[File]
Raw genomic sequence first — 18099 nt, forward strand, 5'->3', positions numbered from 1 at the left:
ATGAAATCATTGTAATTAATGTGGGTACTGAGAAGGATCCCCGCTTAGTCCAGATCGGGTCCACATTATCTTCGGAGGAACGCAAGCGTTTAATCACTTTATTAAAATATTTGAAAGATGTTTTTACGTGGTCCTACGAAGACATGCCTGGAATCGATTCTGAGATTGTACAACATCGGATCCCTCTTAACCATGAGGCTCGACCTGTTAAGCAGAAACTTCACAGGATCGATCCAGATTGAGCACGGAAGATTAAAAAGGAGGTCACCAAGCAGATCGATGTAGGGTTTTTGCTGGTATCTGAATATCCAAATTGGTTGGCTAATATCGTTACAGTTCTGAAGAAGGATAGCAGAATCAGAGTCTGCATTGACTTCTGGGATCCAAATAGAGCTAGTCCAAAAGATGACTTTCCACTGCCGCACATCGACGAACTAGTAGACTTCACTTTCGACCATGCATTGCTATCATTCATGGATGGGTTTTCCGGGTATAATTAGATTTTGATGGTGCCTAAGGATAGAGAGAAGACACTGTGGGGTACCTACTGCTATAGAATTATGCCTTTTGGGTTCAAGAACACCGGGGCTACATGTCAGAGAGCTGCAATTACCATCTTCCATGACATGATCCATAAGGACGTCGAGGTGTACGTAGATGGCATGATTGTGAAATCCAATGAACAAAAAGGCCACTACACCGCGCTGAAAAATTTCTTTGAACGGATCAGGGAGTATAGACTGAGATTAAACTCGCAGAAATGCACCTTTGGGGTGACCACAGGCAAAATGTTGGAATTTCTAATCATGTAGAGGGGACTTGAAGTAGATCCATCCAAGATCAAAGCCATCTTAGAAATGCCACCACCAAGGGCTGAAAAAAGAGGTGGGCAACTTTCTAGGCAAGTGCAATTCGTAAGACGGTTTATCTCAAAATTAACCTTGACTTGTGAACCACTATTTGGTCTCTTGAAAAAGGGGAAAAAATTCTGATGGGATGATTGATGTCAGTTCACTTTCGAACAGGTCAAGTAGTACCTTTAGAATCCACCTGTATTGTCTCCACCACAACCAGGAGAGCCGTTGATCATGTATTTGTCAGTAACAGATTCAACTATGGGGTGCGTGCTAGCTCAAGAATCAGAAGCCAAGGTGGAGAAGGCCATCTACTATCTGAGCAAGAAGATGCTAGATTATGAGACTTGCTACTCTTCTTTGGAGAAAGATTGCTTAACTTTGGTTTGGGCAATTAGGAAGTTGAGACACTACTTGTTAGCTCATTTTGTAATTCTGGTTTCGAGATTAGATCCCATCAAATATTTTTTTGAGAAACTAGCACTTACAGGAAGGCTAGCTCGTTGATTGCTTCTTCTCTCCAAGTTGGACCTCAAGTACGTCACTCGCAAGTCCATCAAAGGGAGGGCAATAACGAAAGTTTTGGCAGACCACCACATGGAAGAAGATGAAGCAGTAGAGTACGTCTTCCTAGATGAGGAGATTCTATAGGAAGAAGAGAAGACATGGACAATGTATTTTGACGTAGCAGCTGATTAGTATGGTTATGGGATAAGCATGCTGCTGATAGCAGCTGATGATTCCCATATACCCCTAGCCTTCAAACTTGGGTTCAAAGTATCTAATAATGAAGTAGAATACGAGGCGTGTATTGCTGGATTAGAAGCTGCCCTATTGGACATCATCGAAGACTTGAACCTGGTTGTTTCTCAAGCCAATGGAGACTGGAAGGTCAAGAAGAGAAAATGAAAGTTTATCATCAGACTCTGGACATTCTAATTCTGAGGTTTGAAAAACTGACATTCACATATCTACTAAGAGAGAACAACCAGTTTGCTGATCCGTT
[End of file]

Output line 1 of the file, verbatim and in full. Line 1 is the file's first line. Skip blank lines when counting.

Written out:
Raw genomic sequence first — 18099 nt, forward strand, 5'->3', positions numbered from 1 at the left: